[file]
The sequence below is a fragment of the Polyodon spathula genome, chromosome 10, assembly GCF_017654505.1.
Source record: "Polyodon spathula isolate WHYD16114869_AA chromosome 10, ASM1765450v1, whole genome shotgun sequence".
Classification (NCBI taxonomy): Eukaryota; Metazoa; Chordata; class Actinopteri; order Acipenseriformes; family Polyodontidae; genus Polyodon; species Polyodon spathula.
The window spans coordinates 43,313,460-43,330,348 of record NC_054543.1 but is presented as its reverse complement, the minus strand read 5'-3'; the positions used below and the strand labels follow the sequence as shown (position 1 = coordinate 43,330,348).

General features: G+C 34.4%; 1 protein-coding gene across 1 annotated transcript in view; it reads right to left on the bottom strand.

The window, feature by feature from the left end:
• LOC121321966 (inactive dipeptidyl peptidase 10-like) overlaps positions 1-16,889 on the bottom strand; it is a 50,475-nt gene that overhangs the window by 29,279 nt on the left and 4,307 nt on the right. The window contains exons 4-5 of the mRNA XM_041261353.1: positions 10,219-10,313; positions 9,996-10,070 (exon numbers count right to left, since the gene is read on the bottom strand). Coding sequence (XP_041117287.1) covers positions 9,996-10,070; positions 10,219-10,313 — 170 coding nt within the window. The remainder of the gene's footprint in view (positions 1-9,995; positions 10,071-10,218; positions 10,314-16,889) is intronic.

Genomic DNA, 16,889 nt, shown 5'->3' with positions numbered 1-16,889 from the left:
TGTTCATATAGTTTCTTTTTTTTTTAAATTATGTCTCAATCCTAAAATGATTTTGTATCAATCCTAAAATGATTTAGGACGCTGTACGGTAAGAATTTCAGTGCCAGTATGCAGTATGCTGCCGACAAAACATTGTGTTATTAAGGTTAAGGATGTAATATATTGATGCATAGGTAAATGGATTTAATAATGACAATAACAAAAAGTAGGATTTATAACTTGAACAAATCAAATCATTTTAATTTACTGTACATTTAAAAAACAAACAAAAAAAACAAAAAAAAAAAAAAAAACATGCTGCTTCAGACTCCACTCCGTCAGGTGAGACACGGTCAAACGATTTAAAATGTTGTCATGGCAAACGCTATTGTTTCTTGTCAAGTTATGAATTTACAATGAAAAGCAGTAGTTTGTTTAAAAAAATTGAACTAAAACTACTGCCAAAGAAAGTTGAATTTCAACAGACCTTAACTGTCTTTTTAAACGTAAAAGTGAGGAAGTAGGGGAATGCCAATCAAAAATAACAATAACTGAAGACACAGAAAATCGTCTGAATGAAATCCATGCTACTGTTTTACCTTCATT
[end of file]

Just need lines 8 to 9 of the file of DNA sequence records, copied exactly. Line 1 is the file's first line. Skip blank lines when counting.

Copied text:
Genomic DNA, 16,889 nt, shown 5'->3' with positions numbered 1-16,889 from the left:
TGTTCATATAGTTTCTTTTTTTTTTAAATTATGTCTCAATCCTAAAATGATTTTGTATCAATCCTAAAATGATTTAGGACGCTGTACGGTAAGAATTTCAGTGCCAGTATGCAGTATGCTGCCGACAAAACATTGTGTTATTAAGGTTAAGGATGTAATATATTGATGCATAGGTAAATGGATTTAATAATGACAATAACAAAAAGTAGGATTTATAACTTGAACAAATCAAATCATTTTAATTTACTGTACATTTAAAAAACAAACAAAAAAAACAAAAAAAAAAAAAAAAACATGCTGCTTCAGACTCCACTCCGTCAGGTGAGACACGGTCAAACGATTTAAAATGTTGTCATGGCAAACGCTATTGTTTCTTGTCAAGTTATGAATTTACAATGAAAAGCAGTAGTTTGTTTAAAAAAATTGAACTAAAACTACTGCCAAAGAAAGTTGAATTTCAACAGACCTTAACTGTCTTTTTAAACGTAAAAGTGAGGAAGTAGGGGAATGCCAATCAAAAATAACAATAACTGAAGACACAGAAAATCGTCTGAATGAAATCCATGCTACTGTTTTACCTTCATT